Americans actually spend less than 1 percent of the budget on foreign aid annually. But that doesn’t make us stingy, which brings us to the more side of the ledger. Owing to the sheer size of America’s GDP, that fraction of a percent amounts to more ODA than any other nation distributes. A Council on Foreign Relations analysis reveals that the United States sends aid to more than 200 countries – most via the U.S. Agency for International Development (USAID).  

Between 2003 and 2006, USAID built or rebuilt 2,943 schools in Iraq. USAID has helped build 16,000 schools and train 154,000 teachers in Afghanistan, enabling 9.2 million Afghan kids to attend school – up from 900,000 in 2002. Thirty-nine percent of those kids are girls – up from zero percent in 2002. 

USAID reports that its programs “helped to vaccinate 500 million children and save 7 million lives since 2001.” In the past decade, it delivered safe drinking water, sanitation and sustainable agriculture to more than 15 million people. 

Yet there’s much more. As the Index of Global Philanthropy and Remittances details, “Government aid is no longer the primary measure of a country’s generosity. U.S. private philanthropy, remittances from migrants living in the United States to their home countries and private capital flows each exceed U.S. ODA.” That $34.1 billion figure doesn’t capture charitable giving overseas ($43.9 billion), money transfers from immigrants back to their birthplaces ($108.7 billion) and private investment ($179.3 billion). Added up, a far larger picture of U.S. overseas aid emerges: $366 billion annually.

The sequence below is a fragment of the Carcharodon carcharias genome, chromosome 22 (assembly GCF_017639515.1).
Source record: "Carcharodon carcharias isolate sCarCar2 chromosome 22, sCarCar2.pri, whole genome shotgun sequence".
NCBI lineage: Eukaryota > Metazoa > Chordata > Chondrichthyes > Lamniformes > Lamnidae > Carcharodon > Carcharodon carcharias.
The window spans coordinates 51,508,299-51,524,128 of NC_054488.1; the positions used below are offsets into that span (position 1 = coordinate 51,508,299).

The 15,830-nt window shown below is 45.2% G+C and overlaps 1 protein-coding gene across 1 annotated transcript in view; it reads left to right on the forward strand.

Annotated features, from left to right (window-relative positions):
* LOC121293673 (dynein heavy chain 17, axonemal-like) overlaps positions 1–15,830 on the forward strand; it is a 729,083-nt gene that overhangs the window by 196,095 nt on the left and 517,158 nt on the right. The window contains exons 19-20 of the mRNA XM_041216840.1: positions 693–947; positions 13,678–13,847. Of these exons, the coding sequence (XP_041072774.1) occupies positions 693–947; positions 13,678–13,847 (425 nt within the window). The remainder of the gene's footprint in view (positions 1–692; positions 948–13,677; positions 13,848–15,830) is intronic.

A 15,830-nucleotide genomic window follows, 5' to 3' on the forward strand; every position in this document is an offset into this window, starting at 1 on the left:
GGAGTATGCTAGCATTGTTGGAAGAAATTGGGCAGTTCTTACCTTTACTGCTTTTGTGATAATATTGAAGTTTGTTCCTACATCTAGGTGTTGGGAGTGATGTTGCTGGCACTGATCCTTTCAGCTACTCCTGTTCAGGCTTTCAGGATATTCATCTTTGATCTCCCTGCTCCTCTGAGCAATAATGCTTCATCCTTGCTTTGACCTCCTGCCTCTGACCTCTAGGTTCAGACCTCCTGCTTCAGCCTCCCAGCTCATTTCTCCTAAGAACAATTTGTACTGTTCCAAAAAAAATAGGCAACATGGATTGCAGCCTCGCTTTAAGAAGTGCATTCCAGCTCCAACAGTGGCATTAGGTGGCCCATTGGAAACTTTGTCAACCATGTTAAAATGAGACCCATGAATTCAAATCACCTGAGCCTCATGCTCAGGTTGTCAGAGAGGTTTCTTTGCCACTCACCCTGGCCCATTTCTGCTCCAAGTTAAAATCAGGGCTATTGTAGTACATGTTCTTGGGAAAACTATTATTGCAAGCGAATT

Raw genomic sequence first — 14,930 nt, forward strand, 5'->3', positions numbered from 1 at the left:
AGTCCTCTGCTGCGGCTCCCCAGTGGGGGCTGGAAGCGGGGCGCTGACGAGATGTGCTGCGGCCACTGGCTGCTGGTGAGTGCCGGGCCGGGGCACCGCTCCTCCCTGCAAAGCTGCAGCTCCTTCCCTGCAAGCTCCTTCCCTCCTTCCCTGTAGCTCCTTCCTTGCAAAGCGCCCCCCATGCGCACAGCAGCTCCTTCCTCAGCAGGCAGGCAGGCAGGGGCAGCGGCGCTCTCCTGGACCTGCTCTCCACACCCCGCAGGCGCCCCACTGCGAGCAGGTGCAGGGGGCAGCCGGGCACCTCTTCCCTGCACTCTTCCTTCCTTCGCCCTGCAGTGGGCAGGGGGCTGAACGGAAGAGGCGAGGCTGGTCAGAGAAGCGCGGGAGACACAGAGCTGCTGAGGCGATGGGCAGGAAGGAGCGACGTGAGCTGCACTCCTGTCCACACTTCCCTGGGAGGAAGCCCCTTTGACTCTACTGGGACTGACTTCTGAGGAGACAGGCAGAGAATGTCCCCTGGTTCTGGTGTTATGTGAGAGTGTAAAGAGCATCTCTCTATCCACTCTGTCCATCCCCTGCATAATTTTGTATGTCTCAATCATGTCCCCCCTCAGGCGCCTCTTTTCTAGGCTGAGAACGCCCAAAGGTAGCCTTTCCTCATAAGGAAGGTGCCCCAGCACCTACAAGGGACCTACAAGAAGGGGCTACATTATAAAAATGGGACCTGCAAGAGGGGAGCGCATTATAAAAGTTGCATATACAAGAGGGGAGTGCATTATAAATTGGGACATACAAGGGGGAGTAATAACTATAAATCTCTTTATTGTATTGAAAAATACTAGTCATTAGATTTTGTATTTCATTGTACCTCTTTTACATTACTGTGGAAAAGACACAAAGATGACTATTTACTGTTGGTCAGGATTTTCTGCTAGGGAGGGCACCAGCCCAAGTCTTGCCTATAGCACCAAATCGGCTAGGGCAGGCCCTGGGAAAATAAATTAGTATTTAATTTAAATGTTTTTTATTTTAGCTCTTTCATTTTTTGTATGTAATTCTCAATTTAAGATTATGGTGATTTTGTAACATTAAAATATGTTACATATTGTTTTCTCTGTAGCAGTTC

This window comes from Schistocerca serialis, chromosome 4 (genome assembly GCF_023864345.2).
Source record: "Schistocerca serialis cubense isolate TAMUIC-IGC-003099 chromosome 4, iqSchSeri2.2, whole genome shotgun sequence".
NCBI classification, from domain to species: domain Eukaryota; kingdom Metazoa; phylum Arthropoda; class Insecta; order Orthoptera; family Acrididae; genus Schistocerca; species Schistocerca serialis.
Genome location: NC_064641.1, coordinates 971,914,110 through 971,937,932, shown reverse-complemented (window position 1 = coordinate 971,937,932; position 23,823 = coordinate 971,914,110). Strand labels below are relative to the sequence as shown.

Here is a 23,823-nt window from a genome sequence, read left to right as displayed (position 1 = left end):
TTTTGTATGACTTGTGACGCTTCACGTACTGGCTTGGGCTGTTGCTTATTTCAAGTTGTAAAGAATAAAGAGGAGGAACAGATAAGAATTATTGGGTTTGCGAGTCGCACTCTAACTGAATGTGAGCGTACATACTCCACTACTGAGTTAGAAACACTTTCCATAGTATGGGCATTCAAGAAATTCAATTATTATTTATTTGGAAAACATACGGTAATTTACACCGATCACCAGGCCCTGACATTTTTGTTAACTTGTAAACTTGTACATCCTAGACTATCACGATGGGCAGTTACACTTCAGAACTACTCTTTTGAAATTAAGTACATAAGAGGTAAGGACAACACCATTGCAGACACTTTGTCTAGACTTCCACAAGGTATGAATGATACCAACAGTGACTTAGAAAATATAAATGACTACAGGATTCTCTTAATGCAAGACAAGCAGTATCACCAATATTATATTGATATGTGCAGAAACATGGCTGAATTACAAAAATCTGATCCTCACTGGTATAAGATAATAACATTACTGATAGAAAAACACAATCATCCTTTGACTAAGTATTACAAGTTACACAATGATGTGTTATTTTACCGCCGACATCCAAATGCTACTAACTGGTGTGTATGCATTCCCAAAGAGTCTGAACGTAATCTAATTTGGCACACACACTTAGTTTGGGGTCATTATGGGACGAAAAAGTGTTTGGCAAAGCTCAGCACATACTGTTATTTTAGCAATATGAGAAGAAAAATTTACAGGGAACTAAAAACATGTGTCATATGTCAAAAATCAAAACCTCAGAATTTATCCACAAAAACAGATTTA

Even that figure is incomplete. Consider the uncounted billions America spends deploying military assets – troops trained to rescue, repair and rebuild; ships with desalination equipment and triage centers; transport helicopters and cargo planes that deliver supplies and evacuate victims – to respond to disasters in Kosovo and Kurdistan, Sinjar and Somalia, Bosnia and Bangladesh, West Berlin and East Timor. The list – like the needs of the world’s suffering – is endless.